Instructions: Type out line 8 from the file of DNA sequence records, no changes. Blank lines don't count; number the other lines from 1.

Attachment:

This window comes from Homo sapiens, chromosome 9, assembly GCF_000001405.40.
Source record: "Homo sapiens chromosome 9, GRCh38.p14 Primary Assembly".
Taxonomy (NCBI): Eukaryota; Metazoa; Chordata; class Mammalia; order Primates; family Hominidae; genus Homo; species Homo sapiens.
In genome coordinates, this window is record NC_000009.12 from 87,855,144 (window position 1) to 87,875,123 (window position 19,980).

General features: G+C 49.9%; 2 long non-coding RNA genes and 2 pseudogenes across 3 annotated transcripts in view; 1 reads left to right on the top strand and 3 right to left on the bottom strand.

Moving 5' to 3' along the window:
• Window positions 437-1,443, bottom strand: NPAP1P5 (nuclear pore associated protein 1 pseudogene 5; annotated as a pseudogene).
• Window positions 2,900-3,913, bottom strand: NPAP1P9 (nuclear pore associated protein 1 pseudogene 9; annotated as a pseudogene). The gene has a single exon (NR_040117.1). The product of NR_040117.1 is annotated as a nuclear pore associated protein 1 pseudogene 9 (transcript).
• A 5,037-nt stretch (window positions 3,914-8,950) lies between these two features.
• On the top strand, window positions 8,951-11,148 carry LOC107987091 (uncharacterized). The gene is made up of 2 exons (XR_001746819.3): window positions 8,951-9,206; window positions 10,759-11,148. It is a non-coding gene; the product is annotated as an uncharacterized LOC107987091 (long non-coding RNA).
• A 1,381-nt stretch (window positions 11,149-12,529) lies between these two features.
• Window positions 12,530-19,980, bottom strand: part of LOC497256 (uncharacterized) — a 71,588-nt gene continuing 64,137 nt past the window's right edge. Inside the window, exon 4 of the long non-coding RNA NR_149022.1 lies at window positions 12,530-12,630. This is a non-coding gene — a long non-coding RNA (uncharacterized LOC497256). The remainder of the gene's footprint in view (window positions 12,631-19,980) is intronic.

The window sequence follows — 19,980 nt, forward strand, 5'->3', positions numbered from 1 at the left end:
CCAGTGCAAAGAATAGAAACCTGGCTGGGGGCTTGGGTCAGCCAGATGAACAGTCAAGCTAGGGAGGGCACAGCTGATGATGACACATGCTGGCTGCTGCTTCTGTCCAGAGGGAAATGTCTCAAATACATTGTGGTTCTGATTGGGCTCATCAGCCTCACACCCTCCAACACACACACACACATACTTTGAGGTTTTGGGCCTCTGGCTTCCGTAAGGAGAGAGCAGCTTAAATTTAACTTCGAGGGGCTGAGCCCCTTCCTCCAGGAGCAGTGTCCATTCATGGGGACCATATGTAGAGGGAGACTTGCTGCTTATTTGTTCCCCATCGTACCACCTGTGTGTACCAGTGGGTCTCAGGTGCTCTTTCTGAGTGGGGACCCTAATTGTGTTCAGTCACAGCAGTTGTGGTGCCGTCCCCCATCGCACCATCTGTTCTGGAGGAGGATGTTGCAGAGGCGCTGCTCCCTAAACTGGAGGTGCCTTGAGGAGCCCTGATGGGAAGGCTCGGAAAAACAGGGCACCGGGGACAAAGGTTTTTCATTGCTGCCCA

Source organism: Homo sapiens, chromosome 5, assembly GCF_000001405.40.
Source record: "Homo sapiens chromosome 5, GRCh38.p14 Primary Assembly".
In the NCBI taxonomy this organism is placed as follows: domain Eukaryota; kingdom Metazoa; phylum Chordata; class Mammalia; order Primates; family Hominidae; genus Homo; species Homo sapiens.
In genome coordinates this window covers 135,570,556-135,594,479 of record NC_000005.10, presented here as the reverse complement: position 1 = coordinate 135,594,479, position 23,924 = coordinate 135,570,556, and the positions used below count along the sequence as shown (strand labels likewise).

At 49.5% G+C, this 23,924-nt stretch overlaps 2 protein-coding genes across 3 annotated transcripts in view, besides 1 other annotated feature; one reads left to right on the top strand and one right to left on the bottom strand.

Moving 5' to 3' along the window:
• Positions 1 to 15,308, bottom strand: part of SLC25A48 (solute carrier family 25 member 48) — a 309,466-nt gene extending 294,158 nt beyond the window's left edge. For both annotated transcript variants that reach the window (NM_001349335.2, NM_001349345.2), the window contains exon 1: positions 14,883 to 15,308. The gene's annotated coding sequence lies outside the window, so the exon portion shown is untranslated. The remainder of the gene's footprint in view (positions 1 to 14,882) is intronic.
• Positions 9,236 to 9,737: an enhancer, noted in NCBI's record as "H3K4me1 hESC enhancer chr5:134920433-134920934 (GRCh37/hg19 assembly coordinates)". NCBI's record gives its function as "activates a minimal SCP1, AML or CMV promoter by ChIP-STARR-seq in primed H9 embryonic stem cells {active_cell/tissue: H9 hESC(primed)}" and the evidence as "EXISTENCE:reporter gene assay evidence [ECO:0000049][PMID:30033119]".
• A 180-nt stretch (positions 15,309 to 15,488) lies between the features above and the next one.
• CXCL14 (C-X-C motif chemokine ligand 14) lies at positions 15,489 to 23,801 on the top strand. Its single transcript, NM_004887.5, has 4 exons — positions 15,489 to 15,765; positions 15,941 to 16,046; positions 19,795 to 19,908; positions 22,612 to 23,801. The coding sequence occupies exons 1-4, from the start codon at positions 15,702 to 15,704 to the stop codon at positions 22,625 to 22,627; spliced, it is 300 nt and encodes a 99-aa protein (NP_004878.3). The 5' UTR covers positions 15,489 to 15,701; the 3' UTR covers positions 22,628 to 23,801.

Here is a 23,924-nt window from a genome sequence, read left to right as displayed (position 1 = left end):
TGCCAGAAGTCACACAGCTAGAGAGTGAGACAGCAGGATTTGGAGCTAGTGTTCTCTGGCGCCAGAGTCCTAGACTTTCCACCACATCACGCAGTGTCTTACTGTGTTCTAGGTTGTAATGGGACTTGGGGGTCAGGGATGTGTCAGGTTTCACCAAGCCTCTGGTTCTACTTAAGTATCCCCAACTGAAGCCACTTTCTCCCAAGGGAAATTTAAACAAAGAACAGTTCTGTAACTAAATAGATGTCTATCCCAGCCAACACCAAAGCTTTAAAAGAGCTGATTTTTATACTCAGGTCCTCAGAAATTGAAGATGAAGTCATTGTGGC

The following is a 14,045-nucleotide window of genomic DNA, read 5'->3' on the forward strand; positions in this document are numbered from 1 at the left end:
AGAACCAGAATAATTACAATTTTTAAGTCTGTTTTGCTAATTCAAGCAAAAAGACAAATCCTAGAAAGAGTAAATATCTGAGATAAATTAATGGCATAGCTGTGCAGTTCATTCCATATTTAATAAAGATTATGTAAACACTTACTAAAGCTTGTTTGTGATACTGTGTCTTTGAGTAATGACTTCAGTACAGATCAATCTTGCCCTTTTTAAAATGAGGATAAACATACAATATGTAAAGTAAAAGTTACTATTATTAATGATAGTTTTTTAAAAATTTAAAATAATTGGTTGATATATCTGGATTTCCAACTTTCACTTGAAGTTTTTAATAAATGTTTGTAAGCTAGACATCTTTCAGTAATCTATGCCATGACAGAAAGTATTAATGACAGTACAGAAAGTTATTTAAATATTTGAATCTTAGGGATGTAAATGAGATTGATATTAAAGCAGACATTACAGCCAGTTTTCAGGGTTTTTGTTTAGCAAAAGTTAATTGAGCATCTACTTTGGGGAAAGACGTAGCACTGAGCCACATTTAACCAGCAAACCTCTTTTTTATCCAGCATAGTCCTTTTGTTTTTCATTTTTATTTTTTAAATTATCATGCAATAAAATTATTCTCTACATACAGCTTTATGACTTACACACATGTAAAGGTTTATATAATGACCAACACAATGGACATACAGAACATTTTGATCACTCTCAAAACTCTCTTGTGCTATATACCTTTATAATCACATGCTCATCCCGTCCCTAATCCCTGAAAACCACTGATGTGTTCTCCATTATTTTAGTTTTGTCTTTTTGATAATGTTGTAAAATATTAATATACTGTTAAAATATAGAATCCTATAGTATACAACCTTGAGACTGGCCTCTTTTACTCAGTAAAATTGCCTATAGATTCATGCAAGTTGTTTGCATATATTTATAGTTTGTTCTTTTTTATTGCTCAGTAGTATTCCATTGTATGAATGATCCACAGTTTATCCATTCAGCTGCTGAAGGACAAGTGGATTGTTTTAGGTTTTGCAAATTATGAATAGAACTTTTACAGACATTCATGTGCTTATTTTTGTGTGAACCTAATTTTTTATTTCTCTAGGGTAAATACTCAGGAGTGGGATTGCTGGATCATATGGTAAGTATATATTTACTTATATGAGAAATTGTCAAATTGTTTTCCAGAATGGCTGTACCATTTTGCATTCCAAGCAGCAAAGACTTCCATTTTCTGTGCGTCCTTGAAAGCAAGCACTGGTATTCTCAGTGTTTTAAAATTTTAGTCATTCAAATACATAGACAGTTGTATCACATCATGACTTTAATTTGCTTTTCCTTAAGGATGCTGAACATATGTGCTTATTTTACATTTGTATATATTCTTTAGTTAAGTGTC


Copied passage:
• Window positions 2,900-3,913, bottom strand: NPAP1P9 (nuclear pore associated protein 1 pseudogene 9; annotated as a pseudogene). The gene has a single exon (NR_040117.1). The product of NR_040117.1 is annotated as a nuclear pore associated protein 1 pseudogene 9 (transcript).